The FORCES range enables clear and comprehensive learning of STATICS and DYNAMICS covering a variety of theories and topics. An understanding of the way in which forces act and react, is fundamental when studying the application of loads on a variety of fixed structures and rotating machinery. The FORCES form a comprehensive range of equipment, from fixed beams through to rotating machines apparatus, equally suitable for demonstration and experimental work.



HFC29 Coriolis Force Apparatus

This bench top unit gives excellent visual demonstration to the Coriolis Force on a jet of water. A horizontal boom sits on top of the main base unit and rotates in a horizontal plane. Attached to the boom is a water tank which projects a jet of water into the tank towards the centre of rotation of the boom.

An electronically controlled motor rotates the boom at different rotational speeds. As the speed of boom rotation is changed, the jet of water deflects under the Coriolis affect (force). The amount of deflection can be seen on increments on the water tank.

The speed of rotation of the boom is digitally displayed and controlled using the front panel mounted knob. The jet motor is operated using batteries supplied. A charger for the batteries is supplied also. All rotating components are protected within a clear safety dome.

 

HFC31 Combined Shear Force and Bending Moment apparatus

This compact bench top unit allows the observation and analysis of both Shear Force and Bending Moment within one unit. A rigid, aluminium beam is cut into two unequal lengths. Each part of the beam is then simply supported on vertical supports.

Each support can be moved along the beam section length creating varied support positions. At the ‘cut’ section, a bearing allows for both vertical movement (shear) and rotation (bending) to occur. The Shear Force is measured using a vertical spring balance and the bending moment is measured using the horizontal spring balance.

Special load hangers are provided that can be positioned accurately along the beams length by using the graduated scales attached to the side of the beams. The smooth design of the beam sections allows a wide variety of unrestricted load positions to be used along the beam lengths.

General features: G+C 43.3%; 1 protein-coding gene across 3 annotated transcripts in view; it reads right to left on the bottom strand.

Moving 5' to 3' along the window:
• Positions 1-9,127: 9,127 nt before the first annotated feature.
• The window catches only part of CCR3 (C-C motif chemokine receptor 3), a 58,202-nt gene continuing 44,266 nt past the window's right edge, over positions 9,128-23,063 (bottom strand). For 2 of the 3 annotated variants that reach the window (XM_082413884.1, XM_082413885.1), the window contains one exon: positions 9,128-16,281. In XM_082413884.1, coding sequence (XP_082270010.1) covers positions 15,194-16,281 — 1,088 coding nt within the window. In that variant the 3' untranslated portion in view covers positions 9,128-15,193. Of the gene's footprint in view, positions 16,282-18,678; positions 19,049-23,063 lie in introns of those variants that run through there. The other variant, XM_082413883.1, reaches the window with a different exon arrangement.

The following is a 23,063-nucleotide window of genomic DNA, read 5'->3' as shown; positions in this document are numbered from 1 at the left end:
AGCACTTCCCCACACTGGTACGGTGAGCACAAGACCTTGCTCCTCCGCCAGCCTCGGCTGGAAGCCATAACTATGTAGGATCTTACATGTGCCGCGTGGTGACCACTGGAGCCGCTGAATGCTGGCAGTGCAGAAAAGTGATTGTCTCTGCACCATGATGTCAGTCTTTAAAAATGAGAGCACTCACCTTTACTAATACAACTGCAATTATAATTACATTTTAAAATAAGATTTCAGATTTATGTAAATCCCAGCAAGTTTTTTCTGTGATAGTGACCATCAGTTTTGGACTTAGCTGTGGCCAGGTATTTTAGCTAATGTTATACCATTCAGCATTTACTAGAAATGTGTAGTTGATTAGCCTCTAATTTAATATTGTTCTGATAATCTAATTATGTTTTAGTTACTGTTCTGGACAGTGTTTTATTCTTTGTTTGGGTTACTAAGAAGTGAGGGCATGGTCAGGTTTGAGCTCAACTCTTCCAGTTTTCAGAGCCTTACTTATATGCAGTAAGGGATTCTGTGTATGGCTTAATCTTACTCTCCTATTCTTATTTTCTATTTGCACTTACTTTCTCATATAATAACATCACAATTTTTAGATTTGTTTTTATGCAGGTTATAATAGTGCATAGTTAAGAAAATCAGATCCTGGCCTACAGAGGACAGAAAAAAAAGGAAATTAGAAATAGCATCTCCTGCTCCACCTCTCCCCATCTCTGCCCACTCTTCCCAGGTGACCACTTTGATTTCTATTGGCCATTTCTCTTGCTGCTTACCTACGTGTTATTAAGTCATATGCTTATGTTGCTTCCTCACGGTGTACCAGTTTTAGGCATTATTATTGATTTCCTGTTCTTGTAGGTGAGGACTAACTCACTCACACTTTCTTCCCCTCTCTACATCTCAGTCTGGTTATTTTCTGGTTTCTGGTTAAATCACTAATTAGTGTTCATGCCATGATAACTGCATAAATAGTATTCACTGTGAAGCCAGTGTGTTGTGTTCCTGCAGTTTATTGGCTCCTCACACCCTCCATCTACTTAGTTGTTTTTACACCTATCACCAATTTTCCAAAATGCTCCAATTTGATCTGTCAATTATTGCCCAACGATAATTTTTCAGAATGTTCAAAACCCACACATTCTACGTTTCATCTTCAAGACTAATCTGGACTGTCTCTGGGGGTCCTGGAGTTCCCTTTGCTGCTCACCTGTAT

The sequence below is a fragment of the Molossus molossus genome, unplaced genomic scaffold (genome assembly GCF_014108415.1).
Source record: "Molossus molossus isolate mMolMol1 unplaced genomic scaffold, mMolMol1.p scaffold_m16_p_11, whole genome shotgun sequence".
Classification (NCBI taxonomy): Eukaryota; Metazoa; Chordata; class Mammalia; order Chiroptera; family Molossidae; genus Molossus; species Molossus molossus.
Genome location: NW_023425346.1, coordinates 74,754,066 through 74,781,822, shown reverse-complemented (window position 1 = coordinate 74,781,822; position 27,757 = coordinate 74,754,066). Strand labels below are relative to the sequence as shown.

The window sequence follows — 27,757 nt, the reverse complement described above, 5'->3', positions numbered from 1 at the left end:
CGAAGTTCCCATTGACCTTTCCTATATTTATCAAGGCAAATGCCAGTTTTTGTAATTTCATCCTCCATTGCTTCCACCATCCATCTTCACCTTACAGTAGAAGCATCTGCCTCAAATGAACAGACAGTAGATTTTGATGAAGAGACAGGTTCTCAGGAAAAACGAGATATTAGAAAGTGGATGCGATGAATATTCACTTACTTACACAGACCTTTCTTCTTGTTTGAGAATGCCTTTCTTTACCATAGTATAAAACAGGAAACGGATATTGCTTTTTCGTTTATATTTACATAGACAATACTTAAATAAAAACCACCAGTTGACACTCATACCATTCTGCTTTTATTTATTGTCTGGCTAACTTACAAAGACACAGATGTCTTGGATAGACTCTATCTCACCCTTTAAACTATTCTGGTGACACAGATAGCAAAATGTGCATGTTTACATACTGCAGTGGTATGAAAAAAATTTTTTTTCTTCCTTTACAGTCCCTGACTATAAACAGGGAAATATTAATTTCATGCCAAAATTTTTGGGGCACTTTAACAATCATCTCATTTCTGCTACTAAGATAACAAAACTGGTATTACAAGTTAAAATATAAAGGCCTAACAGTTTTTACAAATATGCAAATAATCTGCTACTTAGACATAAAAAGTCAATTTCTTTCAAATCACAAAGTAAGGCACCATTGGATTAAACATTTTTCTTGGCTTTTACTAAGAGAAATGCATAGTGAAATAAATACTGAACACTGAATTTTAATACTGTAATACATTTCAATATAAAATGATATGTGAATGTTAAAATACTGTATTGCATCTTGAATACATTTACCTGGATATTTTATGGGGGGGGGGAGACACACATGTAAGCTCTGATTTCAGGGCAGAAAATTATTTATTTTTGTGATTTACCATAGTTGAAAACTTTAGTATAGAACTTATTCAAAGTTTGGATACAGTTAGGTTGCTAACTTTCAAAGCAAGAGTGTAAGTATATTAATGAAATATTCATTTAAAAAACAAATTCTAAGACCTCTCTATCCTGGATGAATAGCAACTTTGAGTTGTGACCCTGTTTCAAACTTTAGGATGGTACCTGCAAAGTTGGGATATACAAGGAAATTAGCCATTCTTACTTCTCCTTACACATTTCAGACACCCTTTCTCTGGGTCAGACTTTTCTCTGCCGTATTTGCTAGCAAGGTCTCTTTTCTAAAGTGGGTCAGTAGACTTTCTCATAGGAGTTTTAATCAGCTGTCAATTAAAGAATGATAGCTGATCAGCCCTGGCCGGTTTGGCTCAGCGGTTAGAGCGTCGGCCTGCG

HFC33 Conservation of Linear Momentum

The HFC33 apparatus consists of a long precision air track manufactured from sturdy lightweight extrusion. A blower forces air through the extrusion and miniature holes running along its length. This creates a near frictionless ‘cushion’ of air onto which two trolleys can me moved which is crucial in preserving momentum in the Conservation of Momentum theory.

The trolleys can be set onto each other in different modes. The trolleys can accept additional masses onto them to vary the experimental parameters. The trolleys are projected along the air track by means of a catapult device with buffers installed to stop the trolleys if necessary. Light gates on the track monitor the timing of each trolley and a linear scale allows the distance to be recorded and the timing gate positions to be accurately set. The apparatus can also teach kinetic and potential energy, velocity, acceleration and force.

HFC38 Work Done by a Variable Force

This experiment is designed to reinforce the general principle that the work done, particularly by a variable force, can be determined by measuring the area under the graph of force against distance moved.

On one side of the board a suspension cord carrying a loaded trolley at mid span is tensioned by passing the cord over a pulley at one end and down to a weight hanger. As the vertical effort is increased, the tensioned cord will move to a new equilibrium position lifting the loaded trolley. Heights of the load and effort are measured relative to the base. On the other side of the board a pivoted arm carrying a load hanger at its end is restrained by a spring balance at right angles to the arm.

The angular position of the arm is indicated by a protractor scale attached to the back board. The effort is the force needed to hold the weighted arm at a particular angle. This can be repeated for several different weights. The back board is bench mounting.

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